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Wed, Jul 23, 2008 - Page 10 News List

Yahoo strikes pact with Icahn, offers him three seats

THE GUARDIAN , NEW YORK

Struggling Internet company Yahoo has struck a pact with its billionaire critic Carl Icahn by giving the hedge fund activist a minority presence on its board to avoid a potentially tempestuous showdown at a shareholder meeting next month.

Facing crumbling support among Yahoo investors, Icahn abandoned on Monday his efforts to overthrow the leadership of the embattled Silicon Valley company and force its sale to Microsoft.

Instead, the 72-year-old Icahn & Co hedge fund manager settled for an offer of three seats on Yahoo’s board. One director will stand down and the board will expand from nine to 11 members.

Wall Street analysts greeted it as a qualified victory for Yahoo’s founder, Jerry Yang (楊致遠), who has pressed hard to maintain its independence and who waged an energetic campaign to discredit Icahn.

Yahoo chairman Roy Bostock was “gratified” to reach a deal.

“We look forward to working productively with Carl and new members of the board on continuing to improve the company’s performance and enhancing stockholder value,” he said.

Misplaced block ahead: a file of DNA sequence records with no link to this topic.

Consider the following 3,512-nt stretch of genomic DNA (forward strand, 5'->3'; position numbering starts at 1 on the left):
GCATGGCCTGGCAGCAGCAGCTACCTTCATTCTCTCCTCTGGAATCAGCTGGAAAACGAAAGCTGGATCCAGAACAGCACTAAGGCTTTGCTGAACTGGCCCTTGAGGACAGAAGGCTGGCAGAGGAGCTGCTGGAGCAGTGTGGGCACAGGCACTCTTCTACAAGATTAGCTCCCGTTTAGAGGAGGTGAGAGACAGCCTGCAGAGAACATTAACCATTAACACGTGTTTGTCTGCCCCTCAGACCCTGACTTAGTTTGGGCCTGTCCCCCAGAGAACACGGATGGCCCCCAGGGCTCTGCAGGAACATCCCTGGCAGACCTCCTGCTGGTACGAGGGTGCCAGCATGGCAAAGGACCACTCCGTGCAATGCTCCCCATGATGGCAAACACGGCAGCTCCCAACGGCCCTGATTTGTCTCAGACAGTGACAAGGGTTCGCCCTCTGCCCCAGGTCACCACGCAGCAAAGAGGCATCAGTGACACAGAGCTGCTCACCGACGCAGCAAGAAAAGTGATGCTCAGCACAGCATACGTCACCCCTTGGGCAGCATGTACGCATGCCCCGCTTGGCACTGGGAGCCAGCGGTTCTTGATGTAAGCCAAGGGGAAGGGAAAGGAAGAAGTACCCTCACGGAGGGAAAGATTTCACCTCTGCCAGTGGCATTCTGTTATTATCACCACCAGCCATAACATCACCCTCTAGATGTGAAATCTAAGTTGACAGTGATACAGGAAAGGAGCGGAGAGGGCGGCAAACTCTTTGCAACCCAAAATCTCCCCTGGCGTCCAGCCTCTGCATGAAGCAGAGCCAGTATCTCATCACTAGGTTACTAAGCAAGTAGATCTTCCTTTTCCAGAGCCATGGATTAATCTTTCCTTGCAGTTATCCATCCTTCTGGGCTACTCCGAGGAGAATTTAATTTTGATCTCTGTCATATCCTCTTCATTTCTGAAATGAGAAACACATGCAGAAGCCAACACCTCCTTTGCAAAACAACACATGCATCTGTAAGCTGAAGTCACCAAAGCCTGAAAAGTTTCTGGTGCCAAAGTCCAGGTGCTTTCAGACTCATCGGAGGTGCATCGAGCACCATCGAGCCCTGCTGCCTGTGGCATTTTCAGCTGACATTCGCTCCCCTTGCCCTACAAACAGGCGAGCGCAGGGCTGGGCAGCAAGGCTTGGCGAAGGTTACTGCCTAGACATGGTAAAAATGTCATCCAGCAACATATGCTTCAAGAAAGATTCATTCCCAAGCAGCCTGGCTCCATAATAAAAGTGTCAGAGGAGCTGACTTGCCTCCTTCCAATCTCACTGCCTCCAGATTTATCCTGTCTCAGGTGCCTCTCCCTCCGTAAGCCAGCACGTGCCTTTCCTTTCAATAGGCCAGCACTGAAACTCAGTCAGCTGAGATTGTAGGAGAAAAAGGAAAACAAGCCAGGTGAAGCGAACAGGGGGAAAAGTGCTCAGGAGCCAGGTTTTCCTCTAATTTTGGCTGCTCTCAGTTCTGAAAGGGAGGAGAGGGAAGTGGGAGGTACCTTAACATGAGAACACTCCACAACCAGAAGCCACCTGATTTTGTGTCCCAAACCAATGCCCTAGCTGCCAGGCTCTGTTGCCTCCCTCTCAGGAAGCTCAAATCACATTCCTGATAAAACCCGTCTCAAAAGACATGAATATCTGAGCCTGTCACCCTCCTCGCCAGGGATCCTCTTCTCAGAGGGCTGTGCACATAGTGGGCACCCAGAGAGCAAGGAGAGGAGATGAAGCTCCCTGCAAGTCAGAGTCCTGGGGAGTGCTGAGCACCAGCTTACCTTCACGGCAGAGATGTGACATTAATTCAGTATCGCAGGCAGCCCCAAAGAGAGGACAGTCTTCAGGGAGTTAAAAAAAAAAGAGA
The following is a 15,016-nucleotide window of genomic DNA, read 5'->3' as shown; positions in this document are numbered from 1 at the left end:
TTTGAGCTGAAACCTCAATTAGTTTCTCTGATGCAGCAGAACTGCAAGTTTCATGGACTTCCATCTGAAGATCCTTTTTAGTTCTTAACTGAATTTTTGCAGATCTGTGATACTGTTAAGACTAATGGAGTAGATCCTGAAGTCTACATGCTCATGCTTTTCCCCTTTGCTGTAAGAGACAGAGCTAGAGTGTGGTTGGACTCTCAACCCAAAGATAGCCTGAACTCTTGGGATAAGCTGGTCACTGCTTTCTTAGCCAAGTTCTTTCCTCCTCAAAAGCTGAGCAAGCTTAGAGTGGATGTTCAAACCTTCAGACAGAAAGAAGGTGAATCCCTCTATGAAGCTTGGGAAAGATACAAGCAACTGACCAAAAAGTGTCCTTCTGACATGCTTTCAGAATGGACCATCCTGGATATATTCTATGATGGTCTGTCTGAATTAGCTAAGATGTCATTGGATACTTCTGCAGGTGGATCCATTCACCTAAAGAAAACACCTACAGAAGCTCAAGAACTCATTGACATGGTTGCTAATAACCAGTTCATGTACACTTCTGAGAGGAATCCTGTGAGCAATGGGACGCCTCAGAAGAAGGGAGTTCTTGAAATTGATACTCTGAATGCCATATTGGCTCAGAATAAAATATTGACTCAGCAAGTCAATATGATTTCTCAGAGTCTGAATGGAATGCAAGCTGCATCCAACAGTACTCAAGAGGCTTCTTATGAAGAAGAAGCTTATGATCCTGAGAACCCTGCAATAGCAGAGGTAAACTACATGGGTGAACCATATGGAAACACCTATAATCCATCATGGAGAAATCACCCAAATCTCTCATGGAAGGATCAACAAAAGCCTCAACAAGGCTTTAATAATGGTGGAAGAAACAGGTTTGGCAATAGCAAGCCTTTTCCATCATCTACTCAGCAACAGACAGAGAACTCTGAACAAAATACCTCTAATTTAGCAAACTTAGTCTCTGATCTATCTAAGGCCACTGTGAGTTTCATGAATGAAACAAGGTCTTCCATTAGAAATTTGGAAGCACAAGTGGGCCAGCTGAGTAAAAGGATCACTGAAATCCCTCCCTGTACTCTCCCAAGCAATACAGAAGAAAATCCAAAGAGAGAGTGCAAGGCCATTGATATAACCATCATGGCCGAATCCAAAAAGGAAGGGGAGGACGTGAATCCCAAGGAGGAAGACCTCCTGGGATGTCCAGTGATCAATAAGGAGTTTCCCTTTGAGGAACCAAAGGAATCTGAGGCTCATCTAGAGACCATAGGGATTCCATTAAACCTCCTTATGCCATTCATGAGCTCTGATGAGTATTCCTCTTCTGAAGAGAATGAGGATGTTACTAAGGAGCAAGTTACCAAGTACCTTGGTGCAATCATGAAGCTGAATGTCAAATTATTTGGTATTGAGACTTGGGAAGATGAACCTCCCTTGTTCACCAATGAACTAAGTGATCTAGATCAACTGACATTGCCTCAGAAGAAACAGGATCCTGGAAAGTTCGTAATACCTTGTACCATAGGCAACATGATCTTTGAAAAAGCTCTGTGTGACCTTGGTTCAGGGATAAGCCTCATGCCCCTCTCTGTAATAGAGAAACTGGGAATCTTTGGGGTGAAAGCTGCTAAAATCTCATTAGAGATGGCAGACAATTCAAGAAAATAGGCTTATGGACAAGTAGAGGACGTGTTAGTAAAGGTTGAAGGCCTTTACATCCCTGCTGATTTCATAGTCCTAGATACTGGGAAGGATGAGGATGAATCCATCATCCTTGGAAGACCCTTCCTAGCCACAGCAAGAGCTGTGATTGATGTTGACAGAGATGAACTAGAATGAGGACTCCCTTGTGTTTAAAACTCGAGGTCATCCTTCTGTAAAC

The pact ends a vitriolic two months in which Yahoo and Icahn have traded stinging accusations. The showdown arose after Yahoo turned down a US$47.5 billion takeover offer from Microsoft, angering investors who have grown impatient with its failure to keep up with Google as a leader in lucrative online searches.

As Yahoo’s annual meeting next Friday approached, the prospect of a hastily compiled slate of Icahn’s friends running the company appears to have been too much for institutional shareholders. The balance tipped on Friday when Yahoo’s second-biggest investor, the fund management firm Legg Mason, decided to support the existing leadership.

Scott Kessler, an equities analyst at Standard & Poor’s in New York, said the upshot amounted to a defeat for Icahn.

“The writing’s not only on the wall but on an agreement for all to see,” he said.

In spite of the deal, there would be pressure for a shake- up in recognition of discontent among a sizeable minority of investors, Kessler said.

“Jerry Yang’s been back in place for a year and a lot of people think he is not the right person for the job. It wouldn’t surprise me if there were some management changes to come,” Kessler said.

Icahn will take one of the board seats handed to his group under the deal, which is subject to approval by investors.

In a statement, Icahn said a sale of the firm or of its core search business should be given “full consideration.”

But striking a conciliatory note, he said: “I believe this is a good outcome and that we will have a strong working relationship going forward.”

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